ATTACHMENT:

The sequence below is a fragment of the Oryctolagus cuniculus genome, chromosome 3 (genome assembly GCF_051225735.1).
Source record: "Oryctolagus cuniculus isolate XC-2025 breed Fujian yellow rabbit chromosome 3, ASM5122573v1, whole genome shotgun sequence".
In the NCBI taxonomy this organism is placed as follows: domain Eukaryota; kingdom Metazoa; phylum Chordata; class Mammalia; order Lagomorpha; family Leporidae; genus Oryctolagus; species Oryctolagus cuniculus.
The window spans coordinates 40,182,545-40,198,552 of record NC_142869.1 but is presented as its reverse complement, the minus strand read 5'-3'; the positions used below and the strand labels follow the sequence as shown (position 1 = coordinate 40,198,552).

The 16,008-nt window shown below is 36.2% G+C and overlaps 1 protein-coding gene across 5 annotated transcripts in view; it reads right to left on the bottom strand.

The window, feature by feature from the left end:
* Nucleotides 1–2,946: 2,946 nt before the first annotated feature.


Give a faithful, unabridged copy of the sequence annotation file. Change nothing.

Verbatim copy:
The sequence below is a fragment of the Oryctolagus cuniculus genome, chromosome 3 (genome assembly GCF_051225735.1).
Source record: "Oryctolagus cuniculus isolate XC-2025 breed Fujian yellow rabbit chromosome 3, ASM5122573v1, whole genome shotgun sequence".
In the NCBI taxonomy this organism is placed as follows: domain Eukaryota; kingdom Metazoa; phylum Chordata; class Mammalia; order Lagomorpha; family Leporidae; genus Oryctolagus; species Oryctolagus cuniculus.
The window spans coordinates 40,182,545-40,198,552 of record NC_142869.1 but is presented as its reverse complement, the minus strand read 5'-3'; the positions used below and the strand labels follow the sequence as shown (position 1 = coordinate 40,198,552).

The 16,008-nt window shown below is 36.2% G+C and overlaps 1 protein-coding gene across 5 annotated transcripts in view; it reads right to left on the bottom strand.

The window, feature by feature from the left end:
* Nucleotides 1–2,946: 2,946 nt before the first annotated feature.